The Chicken Shops of Spitalfields
Al-Halal Fried Chicken, 63 Brick Lane
While the rest of humanity may strive towards perfection as an ever-unattainable goal, in the world of Fried Chicken perfection has already been achieved and is omnipresent – or so it appears from the number of Perfect Fried Chicken shops that line our East End streets. In fact, such is the familiarity of Perfect Fried Chicken that the acronym “PFC” is widely used and recognised among the cognoscenti. Yet, beyond this, several of the more ambitious Fried Chicken shops even claim to have surpassed perfection by advertising “PFC plus” upon their hoardings.
“What is this Fried Chicken that is beyond perfection?” I wondered as a mere PFC neophyte. And so I asked Spitalfields Life Contributing Photographer Sarah Ainslie to join me on a PFC safari to explore this fascinating phenomenon of the ubiquitous Perfect Fried Chicken shops.
My presumption was that the pace of fast food precluded the opportunity of any conversation, but at Perfect Fried Chicken Express in the Bethnal Green Rd, where we commenced our journey, we received the first of a series of friendly welcomes that were to characterise our itinerary. Sarah & I began mid-morning so that we could observe the accumulation of the lunchtime rush upon our tour and in Bethnal Green we found the staff wiping down the counters and making their final preparations for the day’s trading.
With so many mirrors, reflective surfaces and shiny plastic panels, interspersed by gaudy advertisements illustrating meal deals in graphic colour photography, all cast within a glimmering fluorescent glow, it is difficult to resist the fairground glamour of the Fried Chicken Shops. Yet circumstances are far from perfection in the trade, as Saba Kuru who has been manager of Favorite Fried Chicken for the past six years outlined to me. “The council used to decide how many chicken shops there could be in an area,” he revealed with distain, ” but now anyone can get a licence and you even have chicken shops next to one another. It means the price goes down and the chicken hangs around and gets dried out.” But at Favorite Fried Chicken, customers have no fear of dried-out chicken because Saba and his assistant Shakala keep the Fried Chicken moving fast, thereby ensuring its succulent consistency and maintaining the proud reputation of this jewel of a shop at the western end of Bethnal Green Rd.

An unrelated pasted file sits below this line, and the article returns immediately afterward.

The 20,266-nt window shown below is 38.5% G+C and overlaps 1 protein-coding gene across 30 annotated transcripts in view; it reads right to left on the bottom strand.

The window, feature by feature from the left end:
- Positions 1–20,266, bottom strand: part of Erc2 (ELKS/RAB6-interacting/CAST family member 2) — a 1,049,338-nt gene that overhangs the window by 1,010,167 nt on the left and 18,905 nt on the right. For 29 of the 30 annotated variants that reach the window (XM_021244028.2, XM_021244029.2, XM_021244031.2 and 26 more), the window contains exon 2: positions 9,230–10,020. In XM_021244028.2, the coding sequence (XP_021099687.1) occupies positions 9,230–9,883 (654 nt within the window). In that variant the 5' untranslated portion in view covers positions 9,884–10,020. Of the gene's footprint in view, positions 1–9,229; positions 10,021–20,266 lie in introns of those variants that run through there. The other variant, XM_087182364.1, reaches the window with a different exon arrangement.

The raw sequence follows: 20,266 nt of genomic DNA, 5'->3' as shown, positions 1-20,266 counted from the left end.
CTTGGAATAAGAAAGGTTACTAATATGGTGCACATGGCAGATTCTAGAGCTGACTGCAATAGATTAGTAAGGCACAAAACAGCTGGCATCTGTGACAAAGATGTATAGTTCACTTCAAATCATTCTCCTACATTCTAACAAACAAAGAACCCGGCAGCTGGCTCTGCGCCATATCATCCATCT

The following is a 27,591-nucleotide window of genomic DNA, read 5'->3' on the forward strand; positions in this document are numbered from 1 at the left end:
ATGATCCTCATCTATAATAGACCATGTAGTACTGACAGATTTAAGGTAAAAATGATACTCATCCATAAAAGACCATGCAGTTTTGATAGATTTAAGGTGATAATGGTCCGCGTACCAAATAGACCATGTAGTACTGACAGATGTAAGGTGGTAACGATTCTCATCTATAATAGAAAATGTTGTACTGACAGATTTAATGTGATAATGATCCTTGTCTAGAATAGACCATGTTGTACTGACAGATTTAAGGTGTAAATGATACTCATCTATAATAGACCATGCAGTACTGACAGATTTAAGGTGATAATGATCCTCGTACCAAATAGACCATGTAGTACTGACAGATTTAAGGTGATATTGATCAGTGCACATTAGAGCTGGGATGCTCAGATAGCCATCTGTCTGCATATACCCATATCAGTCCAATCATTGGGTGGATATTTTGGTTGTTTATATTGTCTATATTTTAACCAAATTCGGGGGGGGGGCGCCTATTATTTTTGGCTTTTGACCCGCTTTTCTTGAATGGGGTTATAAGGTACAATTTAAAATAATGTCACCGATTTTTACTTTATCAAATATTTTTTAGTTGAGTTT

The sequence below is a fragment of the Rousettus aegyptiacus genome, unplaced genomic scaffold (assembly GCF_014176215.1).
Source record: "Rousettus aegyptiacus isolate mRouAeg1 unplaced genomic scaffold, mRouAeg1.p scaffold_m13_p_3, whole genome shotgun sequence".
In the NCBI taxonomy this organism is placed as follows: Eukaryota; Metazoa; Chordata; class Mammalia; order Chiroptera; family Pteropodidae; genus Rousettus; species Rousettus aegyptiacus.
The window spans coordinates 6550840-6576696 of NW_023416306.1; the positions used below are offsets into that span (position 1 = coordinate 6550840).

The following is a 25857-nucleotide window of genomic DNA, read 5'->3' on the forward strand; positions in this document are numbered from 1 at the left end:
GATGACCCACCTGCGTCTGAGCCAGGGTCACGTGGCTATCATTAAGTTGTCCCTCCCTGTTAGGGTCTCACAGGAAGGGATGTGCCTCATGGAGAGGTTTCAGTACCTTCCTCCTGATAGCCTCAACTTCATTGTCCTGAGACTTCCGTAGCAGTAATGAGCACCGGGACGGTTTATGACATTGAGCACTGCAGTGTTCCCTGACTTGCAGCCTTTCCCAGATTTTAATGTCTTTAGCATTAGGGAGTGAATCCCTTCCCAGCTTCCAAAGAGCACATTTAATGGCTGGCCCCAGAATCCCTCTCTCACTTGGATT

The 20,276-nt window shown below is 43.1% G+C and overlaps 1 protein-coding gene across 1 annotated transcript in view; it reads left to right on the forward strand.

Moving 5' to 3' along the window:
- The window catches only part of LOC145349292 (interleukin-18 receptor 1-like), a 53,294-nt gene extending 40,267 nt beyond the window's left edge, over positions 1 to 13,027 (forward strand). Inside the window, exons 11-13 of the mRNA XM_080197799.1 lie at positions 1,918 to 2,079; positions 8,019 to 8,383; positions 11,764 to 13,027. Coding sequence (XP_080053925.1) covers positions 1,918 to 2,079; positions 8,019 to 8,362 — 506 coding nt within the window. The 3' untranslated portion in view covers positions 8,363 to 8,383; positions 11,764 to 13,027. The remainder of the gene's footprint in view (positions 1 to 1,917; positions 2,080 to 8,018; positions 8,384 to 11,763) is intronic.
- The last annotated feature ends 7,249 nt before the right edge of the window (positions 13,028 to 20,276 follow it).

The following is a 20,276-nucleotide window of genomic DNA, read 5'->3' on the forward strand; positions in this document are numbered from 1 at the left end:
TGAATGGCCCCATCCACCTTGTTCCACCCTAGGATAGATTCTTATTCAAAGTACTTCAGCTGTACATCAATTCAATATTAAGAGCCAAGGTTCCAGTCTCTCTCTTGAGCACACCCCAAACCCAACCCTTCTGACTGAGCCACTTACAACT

Popping in briefly to shake hands with Moshin, who has been manager of Chicken Hut further down the Bethnal Green Rd for eight years, we crossed over to Brick Lane where, on the corner of Bacon St, we encountered the East End’s newest Chicken Shop. Operating under the unconventional name of Peppers and promising “Fresh and Healthy” Fried Chicken, there we were greeted by Junaig behind the counter who was keen to promote the opening offer of twenty-two halal chicken wings for just five pounds.
At 63 Brick Lane, we visited Spitalfields’ original Fried Chicken shop, Al-Halal Fried Chicken run by Mr Suhel for the past fifteen years. In this tiny sparkly shop, a team of four led by Mr Suhel were waiting, eager to serve. “The prices have not gone up in all the time I have been here,” Mr Suhel assured me, gesturing with a wry grin to his gleaming display of photographs of Fried Chicken meals each individually priced, “Competitiveness is the problem, because someone is always going to sell it 1p cheaper, meanwhile the wholesale price of chicken has gone from £20 to £30 a box.” And that was the limit of our conversation because there was now a constant stream of hungry customers ordering meals.
The lunchtime rush was in full flood and crowds prevented us venturing into the Al-Badar Fried Chicken & Curry Restaurant further down the Lane, in spite of the enticing smells that were drawing us there. In Osborn St, arriving at the south end of Brick Lane we paid a visit to Southern Fried Chicken, a tiny operation run by Abdul Basith for the last twelve years. The entire shop is no bigger than a domestic dining room and here we found the customers eager advocates for Mr Basith’s culinary skills. While Toufix Alam tucked into his Fried Chicken burger in delighted silence, his colleague at the next table extolled the superlative efficiency of the swift service which allowed her to make the most of her short lunchbreak. “Do you come here every day?” I asked, only to be met with a grin of amazement. “Only once a week,” was her reply and I realised that – much as she would like to come here each day – the need to watch her waistline precluded it.
Turning the corner into the Whitechapel Rd, we entered a region where seemingly every other shop was a Chicken Shop, but unfortunately by now we had already eaten so much Fried Chicken that we could only walk past them all in wonder, admiring their permutations of design, their colourful posters and ingenious names. We had arrived at the culmination of our journey, in Chicken City. Everywhere, happy people were to be seen eating Fried Chicken.
Far from being the transitory anonymous spaces offered by fast food chains, the independently run Chicken Shops are safe havens from the clamour of the city, where anyone can eat for as little as one pound and be assured of a welcome too. No wonder people feel comfortable in Chicken Shops. No wonder people love them.
Mahee Abbasi at PFC Plus in Whitechapel.
Junaig at Peppers in Brick Lane - “Twenty-two spicy wings for five pounds!”
Toufix Alam with his Fried Chicken Burger.
Saba Kuru – “Everybody likes chicken and chips.”
At Peppers, Spitalfields’ newest Fried Chicken Shop.
Shakala, customer assistant at Favorite Fried Chicken.
In Whitechapel’s Chicken City.
Mr Suhel and his team at Al-Halal Fried Chicken in Brick Lane.
Afzol Miah at Perfect Fried Chicken Express.
Photographs copyright © Sarah Ainslie
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